Lusitania and Toshiro could feel the thrust of the stabilizing rockets. They did not stop firing. The metal of the hulls of the two ships scraped one another. Some debris floated past the starview window at the hub of the wheel. It was the coupling mechanism of the smaller tank ship. The rockets kept thrusting. They burned and the wheel began spinning out of control. The spin was neither around the usual turn of the wheel nor was it an end over end kind of torque, but a disorienting combination of the two. The two giants were sloshed and washed and swept around the "tire" like toy submarines in a child's bathtub during an earthquake. They were often forced against the walls of their enclosure. They bounced off one another several times. They were pelted by smaller creatures and other debris. More times than they could count they were thrown through the air gap--so often, they learned to take a breath at those times. Otherwise, they struggled to reach and stay near the surface like nauseous passengers hugging the rail of an oceanliner. They endured this watery Hell for days until the biggest jolt yet shook the water wheel.
Then, somehow, the twisting flattened out. Things settled to the bottom. Creatures, most of them, incredibly, still alive, bobbed to the surface and just treaded water until they could get their bearings again. For some, it was hours before they felt strong enough to swim around, to explore the new configuration of the bottom. Eventually, the small sharks began to clean up the casualties. The "sea" was somewhat tilted, but stable for the moment. Only Lusitania and Toshiro could appreciate one other change in their situation: the moon, as seen through the hub's tempered glass domes, was colossal.
"Joan," said Sanjay, "I'm sorry. There is nothing we can do. At the speed they are going now, no one from Earth orbit can catch them. And there is not a craft on the moon large enough to stop them."
"So we're just going to let the crash into the moon?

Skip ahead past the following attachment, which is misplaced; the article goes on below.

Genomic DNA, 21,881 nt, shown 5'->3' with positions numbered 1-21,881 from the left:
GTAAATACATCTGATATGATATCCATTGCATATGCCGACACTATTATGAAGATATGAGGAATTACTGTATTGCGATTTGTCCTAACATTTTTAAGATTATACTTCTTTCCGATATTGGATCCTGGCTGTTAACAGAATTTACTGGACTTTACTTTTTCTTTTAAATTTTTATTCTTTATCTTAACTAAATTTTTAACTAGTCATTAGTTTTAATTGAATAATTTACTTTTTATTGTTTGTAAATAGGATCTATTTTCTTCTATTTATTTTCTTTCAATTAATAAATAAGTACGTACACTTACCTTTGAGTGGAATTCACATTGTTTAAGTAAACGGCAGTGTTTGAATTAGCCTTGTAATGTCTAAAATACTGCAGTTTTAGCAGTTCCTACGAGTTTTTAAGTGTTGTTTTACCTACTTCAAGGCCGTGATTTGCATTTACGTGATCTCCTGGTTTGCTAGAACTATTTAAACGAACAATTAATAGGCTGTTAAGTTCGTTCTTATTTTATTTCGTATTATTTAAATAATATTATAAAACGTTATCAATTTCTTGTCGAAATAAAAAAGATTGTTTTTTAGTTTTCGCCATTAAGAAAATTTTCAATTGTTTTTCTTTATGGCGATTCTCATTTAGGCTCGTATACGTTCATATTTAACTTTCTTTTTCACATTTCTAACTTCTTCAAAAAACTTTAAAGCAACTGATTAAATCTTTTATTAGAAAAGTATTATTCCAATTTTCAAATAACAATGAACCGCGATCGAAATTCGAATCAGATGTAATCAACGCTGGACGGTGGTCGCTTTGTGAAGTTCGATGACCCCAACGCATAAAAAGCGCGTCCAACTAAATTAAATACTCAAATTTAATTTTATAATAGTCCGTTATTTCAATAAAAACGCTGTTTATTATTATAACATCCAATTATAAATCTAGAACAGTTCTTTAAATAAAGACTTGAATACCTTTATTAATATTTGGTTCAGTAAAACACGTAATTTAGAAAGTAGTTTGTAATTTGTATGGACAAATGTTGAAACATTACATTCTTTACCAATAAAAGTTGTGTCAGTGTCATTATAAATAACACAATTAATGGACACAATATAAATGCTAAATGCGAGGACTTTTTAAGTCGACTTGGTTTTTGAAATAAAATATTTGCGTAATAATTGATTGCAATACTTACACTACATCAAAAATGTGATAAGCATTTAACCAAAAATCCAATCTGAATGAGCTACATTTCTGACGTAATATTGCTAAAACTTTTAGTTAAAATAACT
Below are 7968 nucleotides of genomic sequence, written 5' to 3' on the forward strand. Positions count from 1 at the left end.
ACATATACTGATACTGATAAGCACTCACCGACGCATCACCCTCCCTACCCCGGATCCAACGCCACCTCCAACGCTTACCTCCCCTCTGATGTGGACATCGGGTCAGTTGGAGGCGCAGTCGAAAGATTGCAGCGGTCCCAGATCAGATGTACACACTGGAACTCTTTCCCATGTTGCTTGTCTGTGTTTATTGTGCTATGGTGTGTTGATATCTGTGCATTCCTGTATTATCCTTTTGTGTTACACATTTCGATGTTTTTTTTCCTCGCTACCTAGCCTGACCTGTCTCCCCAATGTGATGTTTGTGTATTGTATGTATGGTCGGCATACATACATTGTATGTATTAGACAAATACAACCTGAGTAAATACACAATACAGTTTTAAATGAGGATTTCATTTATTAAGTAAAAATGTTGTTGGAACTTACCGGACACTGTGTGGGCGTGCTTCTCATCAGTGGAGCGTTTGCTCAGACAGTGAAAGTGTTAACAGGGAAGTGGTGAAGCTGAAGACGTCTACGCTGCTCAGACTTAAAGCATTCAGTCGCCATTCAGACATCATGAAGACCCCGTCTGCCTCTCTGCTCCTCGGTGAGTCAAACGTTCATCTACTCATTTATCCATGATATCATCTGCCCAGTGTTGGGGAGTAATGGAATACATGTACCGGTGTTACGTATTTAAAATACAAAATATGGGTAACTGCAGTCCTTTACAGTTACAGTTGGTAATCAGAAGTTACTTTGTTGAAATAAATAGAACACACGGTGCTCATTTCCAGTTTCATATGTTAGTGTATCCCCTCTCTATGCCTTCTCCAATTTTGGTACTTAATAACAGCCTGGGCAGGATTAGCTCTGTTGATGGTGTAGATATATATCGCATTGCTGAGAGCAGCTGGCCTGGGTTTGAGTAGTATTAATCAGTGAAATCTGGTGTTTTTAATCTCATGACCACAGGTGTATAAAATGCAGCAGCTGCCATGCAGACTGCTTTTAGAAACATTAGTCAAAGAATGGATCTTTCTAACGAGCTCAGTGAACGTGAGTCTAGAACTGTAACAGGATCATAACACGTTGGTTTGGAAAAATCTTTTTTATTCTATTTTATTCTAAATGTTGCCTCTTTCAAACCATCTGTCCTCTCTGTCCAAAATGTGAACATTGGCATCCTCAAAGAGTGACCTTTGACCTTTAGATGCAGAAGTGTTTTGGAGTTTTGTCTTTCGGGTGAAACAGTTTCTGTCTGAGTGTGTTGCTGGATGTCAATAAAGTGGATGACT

"It's out of our hands now."
"I don't know if this will be of any more comfort to you," Roger noted, "but NASA says there's a small chance they'll miss the moon altogether."
"Don't tell me they might slingshot back into Earth orbit. Don't get my hopes up!"
"I wish I could tell you that. The truth is, they could slingshot but they would have too much momentum to be captured by Earth's gravity. They would either bounce off the Earth's atmosphere or fly far beyond the moon's orbit. Either way, we can't catch them. I'm sorry. One good thing, they're not likely to sling into Earth's atmosphere and burn up."
"Roger, you're saying they have a chance to survive for a time?"
"A slim one, but conceivably, they could live for months or even years if their little ecosystem holds up."
"After all that twisting and flipping there's not much chance of that, is there?"
"Joan," chimed in Sanjay, seeming to regain some hope himself, "that scenario is not so far-fetched, although I would give odds on months rather than years. We know that many of the sensors have been destroyed, but most of the systems seem to be operational. There are no known breaches in their hull. We have heart rates from both whales--and they are settling back to normal. The system is designed to be self- sustaining. You had a lot to do with that, you know."
"So they could live until the system breaks down and they starve?"
"Eventually, but the more I think about it, the more I think they might beat the odds. We might even be able to track them until they leave the solar system."
"Sanjay, dear boy," Dr. Chumley said, "let's be realistic. We just don't know how much damage has been done. By all means, let us not give up hope completely, but let us not set ourselves up for disappointment. A natural ecosystem is a delicate thing. Our simplified version may not be able to cope with such turbulence and survive. Our immediate concern is to try to figure out what went wrong, and more importantly..." He paused dramatically.
"Yes." Roger took the bait.